EEOC Asks Industry Leaders How to Help Employers End Harassment

EEOC Asks Industry Leaders How to Help Employers End Harassment

The Equal Employment Opportunity Commission (EEOC) wants to end workplace harassment and is turning to business leaders for their insight.

"The government is only one part of this," said EEOC acting Chair Victoria Lipnic. Industry associations can also make a difference in what happens in the business community. "When you get cultural change on civil rights, it happens because industry leaders do the right thing," said EEOC Commissioner Charlotte Burrows.

James L. Banks Jr., general counsel for the Society for Human Resource Management (SHRM), joined a dozen industry leaders in a roundtable discussion at the EEOC headquarters March 20 to share what associations are doing and identify ways that the EEOC can help employers curb workplace harassment.

Banks noted that SHRM provides programming on how to prevent and address harassment and covers topics such as workplace civility, diversity and inclusion, complaint investigations and anti-harassment strategies. "We also have a dedicated website with tools and sample policies," Banks said.

In the wake of the #MeToo movement, organizational leaders are assessing their workplaces to ensure they have a healthy culture. "SHRM has made a commitment to keep the conversation and education on this topic going with our members and the public in general," Banks said.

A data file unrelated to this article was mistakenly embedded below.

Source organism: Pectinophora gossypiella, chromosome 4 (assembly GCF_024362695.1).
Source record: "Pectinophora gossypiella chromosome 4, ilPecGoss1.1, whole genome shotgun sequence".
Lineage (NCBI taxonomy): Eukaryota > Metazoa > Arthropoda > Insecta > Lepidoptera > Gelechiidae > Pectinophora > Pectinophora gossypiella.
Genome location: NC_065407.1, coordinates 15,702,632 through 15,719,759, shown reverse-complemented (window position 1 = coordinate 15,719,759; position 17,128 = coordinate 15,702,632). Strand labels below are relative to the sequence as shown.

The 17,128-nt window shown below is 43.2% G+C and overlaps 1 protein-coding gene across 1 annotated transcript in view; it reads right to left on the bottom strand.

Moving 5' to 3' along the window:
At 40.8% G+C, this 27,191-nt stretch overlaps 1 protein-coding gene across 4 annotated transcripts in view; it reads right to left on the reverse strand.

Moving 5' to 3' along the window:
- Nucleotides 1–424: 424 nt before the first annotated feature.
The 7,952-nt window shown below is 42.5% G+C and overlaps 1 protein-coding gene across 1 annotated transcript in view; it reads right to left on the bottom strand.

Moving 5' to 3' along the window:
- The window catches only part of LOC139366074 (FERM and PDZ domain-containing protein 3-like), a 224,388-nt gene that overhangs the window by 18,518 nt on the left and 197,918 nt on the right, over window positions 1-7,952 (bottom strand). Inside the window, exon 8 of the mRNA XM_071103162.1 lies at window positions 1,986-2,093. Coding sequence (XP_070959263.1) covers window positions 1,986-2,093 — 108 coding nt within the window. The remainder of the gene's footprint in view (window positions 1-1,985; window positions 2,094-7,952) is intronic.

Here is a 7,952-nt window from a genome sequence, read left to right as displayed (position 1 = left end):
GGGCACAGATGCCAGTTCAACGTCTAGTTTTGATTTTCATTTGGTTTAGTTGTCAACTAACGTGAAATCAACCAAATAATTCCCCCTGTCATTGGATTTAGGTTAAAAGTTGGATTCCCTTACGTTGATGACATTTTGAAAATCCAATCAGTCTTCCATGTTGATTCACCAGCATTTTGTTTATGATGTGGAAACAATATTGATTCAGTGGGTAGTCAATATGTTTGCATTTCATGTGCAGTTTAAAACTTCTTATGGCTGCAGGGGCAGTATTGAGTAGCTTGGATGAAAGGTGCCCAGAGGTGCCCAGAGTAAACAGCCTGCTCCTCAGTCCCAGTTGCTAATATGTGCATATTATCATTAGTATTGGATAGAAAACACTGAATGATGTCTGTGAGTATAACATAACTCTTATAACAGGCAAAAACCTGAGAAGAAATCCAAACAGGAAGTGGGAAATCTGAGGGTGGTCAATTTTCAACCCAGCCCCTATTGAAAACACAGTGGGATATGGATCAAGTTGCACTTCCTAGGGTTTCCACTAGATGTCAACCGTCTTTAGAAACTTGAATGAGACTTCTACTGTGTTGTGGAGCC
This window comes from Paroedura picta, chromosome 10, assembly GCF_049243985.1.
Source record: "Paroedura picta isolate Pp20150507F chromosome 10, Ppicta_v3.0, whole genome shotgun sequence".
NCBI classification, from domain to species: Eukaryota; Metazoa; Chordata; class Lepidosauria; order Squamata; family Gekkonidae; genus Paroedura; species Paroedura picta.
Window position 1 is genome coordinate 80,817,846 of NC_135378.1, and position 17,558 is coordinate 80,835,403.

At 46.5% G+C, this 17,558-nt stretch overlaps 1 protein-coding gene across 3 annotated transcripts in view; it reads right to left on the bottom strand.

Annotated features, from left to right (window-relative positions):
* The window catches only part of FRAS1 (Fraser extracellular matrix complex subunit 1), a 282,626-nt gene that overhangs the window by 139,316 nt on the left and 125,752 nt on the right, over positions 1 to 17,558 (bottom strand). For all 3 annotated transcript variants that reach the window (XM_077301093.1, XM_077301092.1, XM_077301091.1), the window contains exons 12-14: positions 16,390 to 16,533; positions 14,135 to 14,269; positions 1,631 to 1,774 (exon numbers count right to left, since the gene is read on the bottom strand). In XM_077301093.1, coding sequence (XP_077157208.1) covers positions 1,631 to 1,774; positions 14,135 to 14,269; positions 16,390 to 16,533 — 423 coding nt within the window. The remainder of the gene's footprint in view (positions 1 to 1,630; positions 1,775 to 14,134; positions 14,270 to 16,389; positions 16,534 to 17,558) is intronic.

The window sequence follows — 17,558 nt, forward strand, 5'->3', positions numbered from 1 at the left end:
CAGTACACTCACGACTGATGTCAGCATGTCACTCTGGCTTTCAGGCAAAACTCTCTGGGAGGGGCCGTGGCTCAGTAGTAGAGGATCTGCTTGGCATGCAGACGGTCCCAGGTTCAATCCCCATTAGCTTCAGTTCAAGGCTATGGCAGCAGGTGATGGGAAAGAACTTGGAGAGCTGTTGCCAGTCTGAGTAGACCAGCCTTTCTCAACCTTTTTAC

Industry Perspective

Roundtable participants represented a variety of industries, including retail, staffing, hospitality, legal, colleges and universities, and wine and spirits. Each discussed their commitment to training members and providing resources to eliminate harassment.

"The EEOC gathered these leaders to better understand the needs of the workers and employers in their industries, and the wide range of solutions to prevent workplace harassment," Lipnic said.

Bob Carlson, president of the American Bar Association (ABA), said that the ABA has a long history of speaking out against sexual harassment and discrimination. However, while women have progressed in the legal profession, sexual harassment persists.

"It is not enough simply to be aware of the problem," he noted. Employers need to know about and implement effective policies and practices that can help eliminate harassment. The ABA is in a unique position to contribute meaningful solutions, he said, because lawyers provide advice to employers and employees on these issues, and they understand the impact of harassment on the workplace.

Rosanna Marietta, president of the American Hotel & Lodging Educational Foundation, said her organization is asking hotels to adopt its 5-Star Promise, which is a pledge to provide employees with safety devices and to adopt policies, training programs and resources to improve safety and prevent and respond to sexual harassment and assault. "Safety is a never-ending challenge and one that our industry is committed to working on every day," she said.